CC Sabathia is back with the Yankees, even though he never left in the first place. With the deadline for his opt-out clause looming last night, the big left-hander and the team got together to hammer out a new contract extension that has a pretty good chance to keep him in pinstripes for the rest of his career. In the simplest of terms, here’s the money breakdown…
2012-2015: $23M per season
2017: $25M vesting option with $5M buyout
The first four years are still covered by the original seven-year, $161M contract Sabathia signed with New York prior to the 2009 season. The 2016 season starts the new extension, and the 2017 vesting option is dependent on the health of his prized left shoulder. If shoulder problems cause him to a) finish the season on the DL, b) spend 45 days on the DL, or c) shift to a relief role during the 2016 season, the option is null and void. All told, the total package is worth five years and $122M, or $2M more than buddy Cliff Lee got from the Phillies last winter.
As with all long-term contracts like this, the Yankees are paying for peak years up front and figure to take the hit on the back-end of the deal. They’re basically paying him to be a five-win pitcher over the life of the contract, a level of performance Sabathia has matched or exceeded in each of the last six seasons. He’s also on a run of five straight 230+ IP seasons (which blows my mind), and still has some youth on his side at age 31. There really shouldn’t be any concerns about him over the next two or three years.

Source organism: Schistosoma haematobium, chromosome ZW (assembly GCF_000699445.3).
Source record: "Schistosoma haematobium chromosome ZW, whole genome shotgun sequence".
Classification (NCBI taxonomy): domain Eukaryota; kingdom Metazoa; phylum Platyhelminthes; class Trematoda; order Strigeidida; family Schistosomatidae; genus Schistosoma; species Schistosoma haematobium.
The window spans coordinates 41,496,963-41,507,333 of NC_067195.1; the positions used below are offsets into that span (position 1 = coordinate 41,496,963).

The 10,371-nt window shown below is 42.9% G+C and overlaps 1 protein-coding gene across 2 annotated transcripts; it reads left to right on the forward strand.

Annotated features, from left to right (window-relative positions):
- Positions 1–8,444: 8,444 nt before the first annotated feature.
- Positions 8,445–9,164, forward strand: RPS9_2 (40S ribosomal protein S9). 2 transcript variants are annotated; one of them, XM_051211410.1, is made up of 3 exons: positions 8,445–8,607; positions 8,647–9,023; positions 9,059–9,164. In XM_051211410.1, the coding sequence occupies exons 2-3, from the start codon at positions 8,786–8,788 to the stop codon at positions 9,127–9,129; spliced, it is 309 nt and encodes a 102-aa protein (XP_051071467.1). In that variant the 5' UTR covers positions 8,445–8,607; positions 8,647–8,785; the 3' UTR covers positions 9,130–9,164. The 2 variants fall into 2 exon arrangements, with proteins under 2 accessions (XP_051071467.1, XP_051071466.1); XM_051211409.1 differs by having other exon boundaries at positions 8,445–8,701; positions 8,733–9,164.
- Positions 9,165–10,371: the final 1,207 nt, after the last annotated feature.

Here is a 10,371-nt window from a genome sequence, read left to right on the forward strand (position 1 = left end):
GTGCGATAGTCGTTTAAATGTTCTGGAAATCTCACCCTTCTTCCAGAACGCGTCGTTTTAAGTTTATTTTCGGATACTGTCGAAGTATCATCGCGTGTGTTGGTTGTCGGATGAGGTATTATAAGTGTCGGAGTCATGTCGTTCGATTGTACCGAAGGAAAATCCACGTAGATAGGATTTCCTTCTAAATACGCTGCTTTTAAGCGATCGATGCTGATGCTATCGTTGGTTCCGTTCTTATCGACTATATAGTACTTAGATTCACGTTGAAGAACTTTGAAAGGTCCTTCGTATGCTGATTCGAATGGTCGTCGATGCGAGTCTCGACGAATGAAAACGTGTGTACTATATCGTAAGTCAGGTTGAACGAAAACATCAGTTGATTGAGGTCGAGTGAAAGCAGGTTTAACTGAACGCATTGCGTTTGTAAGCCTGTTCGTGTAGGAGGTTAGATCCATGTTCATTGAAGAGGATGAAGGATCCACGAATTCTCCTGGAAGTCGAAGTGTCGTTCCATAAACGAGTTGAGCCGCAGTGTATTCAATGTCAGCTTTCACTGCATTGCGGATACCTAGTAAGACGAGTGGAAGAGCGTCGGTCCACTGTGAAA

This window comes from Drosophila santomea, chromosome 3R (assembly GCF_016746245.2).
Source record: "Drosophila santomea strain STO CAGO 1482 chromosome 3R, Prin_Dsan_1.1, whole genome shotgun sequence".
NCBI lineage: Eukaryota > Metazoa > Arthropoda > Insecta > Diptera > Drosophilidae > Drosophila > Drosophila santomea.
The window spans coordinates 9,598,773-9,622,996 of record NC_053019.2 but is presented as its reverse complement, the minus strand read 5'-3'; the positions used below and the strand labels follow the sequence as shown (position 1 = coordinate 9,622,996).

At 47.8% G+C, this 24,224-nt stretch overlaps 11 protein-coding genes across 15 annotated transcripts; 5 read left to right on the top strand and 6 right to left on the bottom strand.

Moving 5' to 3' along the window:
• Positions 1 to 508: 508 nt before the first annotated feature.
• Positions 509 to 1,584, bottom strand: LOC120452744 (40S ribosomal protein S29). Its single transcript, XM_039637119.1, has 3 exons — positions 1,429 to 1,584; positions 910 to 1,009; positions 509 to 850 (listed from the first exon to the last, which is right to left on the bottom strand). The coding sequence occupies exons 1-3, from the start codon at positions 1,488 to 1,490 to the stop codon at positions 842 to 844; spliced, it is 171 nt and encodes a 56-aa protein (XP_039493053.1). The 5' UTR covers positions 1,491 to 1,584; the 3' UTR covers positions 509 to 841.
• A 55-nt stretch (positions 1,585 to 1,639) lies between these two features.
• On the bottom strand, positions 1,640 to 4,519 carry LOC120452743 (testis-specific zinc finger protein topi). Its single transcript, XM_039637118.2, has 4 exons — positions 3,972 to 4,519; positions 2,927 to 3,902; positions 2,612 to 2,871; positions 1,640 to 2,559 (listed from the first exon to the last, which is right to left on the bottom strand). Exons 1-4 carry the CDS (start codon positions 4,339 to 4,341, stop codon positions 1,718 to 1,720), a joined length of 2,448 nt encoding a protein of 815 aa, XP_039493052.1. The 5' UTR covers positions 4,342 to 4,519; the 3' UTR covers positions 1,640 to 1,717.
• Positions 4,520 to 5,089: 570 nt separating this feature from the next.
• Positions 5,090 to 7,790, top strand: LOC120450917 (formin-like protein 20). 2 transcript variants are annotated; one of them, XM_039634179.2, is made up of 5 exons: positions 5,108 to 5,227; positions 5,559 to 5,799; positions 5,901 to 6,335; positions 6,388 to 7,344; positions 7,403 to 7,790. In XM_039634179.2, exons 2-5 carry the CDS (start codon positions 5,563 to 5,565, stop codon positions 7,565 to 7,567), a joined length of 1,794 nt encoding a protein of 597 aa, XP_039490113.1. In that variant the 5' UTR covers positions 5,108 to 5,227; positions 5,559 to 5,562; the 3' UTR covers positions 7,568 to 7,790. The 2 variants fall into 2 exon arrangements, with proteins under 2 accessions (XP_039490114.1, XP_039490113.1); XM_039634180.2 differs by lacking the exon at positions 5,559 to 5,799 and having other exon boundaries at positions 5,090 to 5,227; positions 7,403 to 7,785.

Given his stature (listed at 6-foot-7 and 290 lbs. on the Yankees’ site) and workload, there just aren’t many comparables for Sabathia throughout baseball history. David Wells shared the same girth as CC but was several inches shorter. Randy Johnson was a few inches taller but not nearly as round. Andy Pettitte was both shorter and skinnier. All three of those guys were very productive from ages 31-35 though, the years covered by Sabathia’s deal. Wells is the low man on that three-man totem pole at 18.8 WAR during those seasons, which is probably a bit below what the Yankees are hoping to get out Sabathia.
The 300 wins factor is probably a little overplayed, but it does exist. It’ll be a cash cow for the Yankees if Sabathia ever approaches that milestone, but he’s very unlikely to do so during the life of this contract. An average of 16 wins per season gets him to within 44 wins of 300 by the time the guaranteed portion of this new deal is up, and an average of 18 gets him to within 34. That’s still a long way off,
The Yankees didn’t improve their team at all by retaining Sabathia yesterday, all they did was maintain the status quo. They did manage to knock the biggest item off their to-do list before the free agency doors swung open though, and they did so at a reasonable cost by adding just one guaranteed year and $30M to what they had already planned to pay him. Now they can focus on filling out the rotation around Sabathia rather than having to worry about potentially replacing him.